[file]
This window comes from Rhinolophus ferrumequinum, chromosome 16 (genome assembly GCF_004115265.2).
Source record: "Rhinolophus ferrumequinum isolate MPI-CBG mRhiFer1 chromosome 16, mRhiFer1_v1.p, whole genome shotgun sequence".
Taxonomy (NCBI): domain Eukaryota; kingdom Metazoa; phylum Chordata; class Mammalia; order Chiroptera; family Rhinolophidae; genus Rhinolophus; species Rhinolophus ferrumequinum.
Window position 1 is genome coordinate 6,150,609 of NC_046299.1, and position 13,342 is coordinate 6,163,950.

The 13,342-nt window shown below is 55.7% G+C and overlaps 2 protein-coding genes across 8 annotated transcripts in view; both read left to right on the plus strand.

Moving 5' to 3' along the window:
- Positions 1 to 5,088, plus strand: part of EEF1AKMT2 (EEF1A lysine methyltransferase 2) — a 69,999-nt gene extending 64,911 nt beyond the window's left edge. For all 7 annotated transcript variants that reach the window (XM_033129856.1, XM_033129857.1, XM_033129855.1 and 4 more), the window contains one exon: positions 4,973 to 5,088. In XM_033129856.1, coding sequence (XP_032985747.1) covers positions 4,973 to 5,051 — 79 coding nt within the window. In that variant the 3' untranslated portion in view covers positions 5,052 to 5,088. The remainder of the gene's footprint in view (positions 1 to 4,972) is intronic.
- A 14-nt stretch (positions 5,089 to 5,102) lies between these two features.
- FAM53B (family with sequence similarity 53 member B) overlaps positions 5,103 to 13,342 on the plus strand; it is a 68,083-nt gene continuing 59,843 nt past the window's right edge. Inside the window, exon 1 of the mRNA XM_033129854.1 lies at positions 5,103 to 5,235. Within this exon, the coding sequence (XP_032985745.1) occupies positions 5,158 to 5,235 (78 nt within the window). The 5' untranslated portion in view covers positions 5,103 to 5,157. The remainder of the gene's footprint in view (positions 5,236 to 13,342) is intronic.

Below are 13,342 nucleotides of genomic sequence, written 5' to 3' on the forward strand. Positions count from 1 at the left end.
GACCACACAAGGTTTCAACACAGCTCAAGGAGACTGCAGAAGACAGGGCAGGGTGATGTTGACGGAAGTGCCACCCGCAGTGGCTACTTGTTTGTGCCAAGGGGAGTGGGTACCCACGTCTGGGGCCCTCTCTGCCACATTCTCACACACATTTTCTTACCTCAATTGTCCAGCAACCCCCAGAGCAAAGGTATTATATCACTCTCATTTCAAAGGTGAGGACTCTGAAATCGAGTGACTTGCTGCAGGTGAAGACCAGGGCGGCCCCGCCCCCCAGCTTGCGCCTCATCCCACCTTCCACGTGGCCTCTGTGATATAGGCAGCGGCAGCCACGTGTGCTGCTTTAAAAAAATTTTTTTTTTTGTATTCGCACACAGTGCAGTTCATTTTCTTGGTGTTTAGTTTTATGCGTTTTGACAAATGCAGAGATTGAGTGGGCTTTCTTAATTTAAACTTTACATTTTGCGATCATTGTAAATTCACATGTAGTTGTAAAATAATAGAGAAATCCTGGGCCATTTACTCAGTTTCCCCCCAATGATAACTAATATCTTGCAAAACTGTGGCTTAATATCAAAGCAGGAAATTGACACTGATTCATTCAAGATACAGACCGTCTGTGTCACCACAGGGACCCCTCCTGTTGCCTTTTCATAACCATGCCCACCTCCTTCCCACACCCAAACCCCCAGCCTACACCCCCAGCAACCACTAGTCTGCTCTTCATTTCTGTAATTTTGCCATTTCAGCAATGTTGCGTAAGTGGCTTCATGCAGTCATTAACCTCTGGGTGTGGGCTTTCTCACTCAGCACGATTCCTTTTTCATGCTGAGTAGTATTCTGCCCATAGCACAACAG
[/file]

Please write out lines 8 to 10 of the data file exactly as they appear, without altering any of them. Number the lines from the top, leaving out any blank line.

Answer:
- A 14-nt stretch (positions 5,089 to 5,102) lies between these two features.
- FAM53B (family with sequence similarity 53 member B) overlaps positions 5,103 to 13,342 on the plus strand; it is a 68,083-nt gene continuing 59,843 nt past the window's right edge. Inside the window, exon 1 of the mRNA XM_033129854.1 lies at positions 5,103 to 5,235. Within this exon, the coding sequence (XP_032985745.1) occupies positions 5,158 to 5,235 (78 nt within the window). The 5' untranslated portion in view covers positions 5,103 to 5,157. The remainder of the gene's footprint in view (positions 5,236 to 13,342) is intronic.

Below are 13,342 nucleotides of genomic sequence, written 5' to 3' on the forward strand. Positions count from 1 at the left end.